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New Electronic Component Could Enable Realizing Promising Developments in Spintronics

Scientists from the University of Tokyo have developed an electronic component that exhibits abilities and functions vital to future generations of computational logic and memory devices.

This diagram shows how magnetization reverses in a GaMnAs crystal. (Image credit: © 2019 Tanaka-Ohya Laboratory)

Its power efficiency is about one to two orders of magnitude more than earlier efforts to develop a component with the same functions. This fact could enable it to achieve advancements in the evolving field of spintronics.

A keen technophile who intends to keep up to date with existing and future advancements in the field of computing might have come across the evolving field of spintronic devices. Put simply, spintronics investigates the potential of low-power, high-performance components for logic and memory. It is based on the concept of encoding information into the spin—a property associated with angular momentum—of an electron, instead of using packets of electrons to represent logical bits, 1s and 0s.

One method for unlocking the capabilities of spintronics is to be able to rapidly and efficiently magnetize materials. Professor Masaaki Tanaka from the University of Tokyo and his teammates have achieved a major advancement in this field. The researchers have developed a component—a thin film of ferromagnetic material.

The magnetization of this component can be completely reversed by applying very small current densities that are nearly one to two orders of magnitude smaller when compared to current densities necessitated by earlier methods. This fact makes the device much more efficient.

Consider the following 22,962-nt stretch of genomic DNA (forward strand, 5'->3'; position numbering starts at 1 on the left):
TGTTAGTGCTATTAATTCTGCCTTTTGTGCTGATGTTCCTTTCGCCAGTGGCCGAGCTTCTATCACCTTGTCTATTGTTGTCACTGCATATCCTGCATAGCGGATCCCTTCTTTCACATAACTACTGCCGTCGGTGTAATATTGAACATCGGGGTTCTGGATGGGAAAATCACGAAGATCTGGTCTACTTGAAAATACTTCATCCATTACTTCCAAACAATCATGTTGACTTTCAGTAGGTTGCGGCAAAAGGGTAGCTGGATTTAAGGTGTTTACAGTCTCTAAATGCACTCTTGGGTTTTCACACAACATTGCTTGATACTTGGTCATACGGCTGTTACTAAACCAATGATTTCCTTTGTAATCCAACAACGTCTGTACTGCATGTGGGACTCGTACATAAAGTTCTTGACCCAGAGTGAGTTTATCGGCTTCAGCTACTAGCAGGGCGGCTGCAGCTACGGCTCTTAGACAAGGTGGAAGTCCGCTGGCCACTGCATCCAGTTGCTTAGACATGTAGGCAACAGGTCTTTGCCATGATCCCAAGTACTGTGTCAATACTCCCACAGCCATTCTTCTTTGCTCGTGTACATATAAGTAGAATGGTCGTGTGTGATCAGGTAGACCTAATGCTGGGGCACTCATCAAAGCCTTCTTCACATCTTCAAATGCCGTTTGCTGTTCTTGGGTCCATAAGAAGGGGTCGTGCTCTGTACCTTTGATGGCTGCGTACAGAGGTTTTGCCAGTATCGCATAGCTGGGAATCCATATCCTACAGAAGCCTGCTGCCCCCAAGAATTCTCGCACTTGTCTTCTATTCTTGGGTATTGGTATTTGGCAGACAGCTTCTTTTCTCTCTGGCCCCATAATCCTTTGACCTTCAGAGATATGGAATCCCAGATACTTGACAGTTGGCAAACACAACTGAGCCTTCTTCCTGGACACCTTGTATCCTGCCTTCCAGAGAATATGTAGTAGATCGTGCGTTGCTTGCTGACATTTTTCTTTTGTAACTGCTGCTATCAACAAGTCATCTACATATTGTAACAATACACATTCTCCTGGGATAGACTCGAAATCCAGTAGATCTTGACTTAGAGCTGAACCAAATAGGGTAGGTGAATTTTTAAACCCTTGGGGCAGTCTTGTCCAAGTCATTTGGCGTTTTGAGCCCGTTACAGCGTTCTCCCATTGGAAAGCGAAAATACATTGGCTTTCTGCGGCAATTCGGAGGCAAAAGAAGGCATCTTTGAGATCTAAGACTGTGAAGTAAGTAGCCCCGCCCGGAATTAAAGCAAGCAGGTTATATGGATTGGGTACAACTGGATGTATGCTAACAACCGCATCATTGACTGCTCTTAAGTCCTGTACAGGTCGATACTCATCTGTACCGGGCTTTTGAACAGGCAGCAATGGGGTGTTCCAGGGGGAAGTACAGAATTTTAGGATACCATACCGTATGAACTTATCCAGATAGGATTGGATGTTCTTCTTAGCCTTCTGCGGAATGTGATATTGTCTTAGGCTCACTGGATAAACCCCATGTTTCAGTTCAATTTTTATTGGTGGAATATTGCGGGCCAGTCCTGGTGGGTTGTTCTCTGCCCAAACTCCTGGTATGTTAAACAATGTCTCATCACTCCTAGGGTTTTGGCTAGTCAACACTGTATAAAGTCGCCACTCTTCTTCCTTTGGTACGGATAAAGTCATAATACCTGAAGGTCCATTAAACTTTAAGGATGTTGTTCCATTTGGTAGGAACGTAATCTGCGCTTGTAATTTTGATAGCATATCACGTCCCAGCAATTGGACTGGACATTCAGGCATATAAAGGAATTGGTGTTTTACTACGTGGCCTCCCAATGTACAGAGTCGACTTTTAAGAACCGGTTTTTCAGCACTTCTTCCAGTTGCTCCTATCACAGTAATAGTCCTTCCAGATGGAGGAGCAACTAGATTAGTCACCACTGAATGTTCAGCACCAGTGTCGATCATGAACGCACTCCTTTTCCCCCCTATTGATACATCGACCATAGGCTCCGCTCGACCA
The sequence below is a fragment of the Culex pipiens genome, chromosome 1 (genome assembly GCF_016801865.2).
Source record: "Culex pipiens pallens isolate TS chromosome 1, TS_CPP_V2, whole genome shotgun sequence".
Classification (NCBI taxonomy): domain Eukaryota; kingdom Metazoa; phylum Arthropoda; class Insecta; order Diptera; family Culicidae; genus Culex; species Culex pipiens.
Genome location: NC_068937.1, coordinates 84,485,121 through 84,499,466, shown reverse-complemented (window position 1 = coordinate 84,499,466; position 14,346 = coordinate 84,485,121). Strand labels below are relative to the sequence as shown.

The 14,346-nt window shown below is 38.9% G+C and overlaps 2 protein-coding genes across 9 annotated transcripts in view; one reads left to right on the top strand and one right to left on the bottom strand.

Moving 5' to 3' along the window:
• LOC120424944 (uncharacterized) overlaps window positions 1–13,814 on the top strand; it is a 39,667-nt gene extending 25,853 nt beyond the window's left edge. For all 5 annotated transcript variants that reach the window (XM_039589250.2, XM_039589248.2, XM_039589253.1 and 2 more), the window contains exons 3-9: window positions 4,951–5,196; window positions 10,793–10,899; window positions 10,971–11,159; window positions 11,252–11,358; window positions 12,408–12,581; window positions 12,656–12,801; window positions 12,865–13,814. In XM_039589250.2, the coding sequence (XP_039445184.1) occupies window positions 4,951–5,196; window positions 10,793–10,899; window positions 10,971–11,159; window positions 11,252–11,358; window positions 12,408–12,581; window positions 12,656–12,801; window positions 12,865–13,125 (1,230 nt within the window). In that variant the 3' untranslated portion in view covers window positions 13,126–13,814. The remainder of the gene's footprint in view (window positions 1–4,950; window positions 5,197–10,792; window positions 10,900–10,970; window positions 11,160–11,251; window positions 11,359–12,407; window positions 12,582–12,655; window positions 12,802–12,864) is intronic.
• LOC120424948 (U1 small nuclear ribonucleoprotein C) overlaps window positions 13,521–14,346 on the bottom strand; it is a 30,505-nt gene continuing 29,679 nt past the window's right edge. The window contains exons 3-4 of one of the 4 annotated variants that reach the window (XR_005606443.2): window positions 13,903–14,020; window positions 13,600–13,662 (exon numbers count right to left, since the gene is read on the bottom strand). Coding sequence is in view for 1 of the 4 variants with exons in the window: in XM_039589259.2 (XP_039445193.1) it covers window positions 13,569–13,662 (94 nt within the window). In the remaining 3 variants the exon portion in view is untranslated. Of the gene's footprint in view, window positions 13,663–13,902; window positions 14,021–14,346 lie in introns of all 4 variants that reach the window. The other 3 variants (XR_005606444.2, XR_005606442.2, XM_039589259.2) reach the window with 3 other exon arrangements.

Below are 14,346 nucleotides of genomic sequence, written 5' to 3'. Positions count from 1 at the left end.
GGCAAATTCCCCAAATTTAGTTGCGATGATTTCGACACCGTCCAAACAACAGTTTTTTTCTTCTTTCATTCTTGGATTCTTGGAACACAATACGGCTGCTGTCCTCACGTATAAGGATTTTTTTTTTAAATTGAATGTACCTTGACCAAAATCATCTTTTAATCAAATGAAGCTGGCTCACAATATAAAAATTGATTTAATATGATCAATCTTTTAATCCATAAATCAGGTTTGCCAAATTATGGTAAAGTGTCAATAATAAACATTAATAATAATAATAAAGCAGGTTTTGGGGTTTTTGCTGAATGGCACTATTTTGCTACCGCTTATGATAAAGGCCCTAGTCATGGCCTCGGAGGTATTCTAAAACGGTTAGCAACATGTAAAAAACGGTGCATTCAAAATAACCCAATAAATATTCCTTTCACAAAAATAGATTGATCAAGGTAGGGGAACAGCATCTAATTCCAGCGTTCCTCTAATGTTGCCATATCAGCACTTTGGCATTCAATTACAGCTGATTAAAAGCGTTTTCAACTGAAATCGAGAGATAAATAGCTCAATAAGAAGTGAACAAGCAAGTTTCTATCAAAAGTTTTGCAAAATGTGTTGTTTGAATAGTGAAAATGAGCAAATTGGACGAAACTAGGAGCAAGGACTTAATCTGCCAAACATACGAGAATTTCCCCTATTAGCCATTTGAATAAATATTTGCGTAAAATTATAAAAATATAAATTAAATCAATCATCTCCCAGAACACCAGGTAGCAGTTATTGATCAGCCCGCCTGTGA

We are trying to solve the problem of the large power consumption required for magnetization reversal in magnetic memory devices. Our ferromagnetic semiconductor material—gallium manganese arsenide (GaMnAs)—is ideal for this task as it is a high-quality single crystal. Less ordered films have an undesirable tendency to flip electron spins. This is akin to resistance in electronic materials and it's the kind of inefficiency we try to reduce.

Masaaki Tanaka, Professor, University of Tokyo

The GaMnAs film used by the researchers for their experiment is unique in yet another way. It is specifically thin due to a fabrication process called molecular beam epitaxy. This technique enables devices to be built more easily compared to other similar experiments, which involve the use of multiple layers instead of single-layer thin films.

We did not expect that the magnetization can be reversed in this material with such a low current density; we were very surprised when we found this phenomenon. Our study will promote research of material development for more efficient magnetization reversal. And this in turn will help researchers realize promising developments in spintronics.

Masaaki Tanaka, Professor, University of Tokyo

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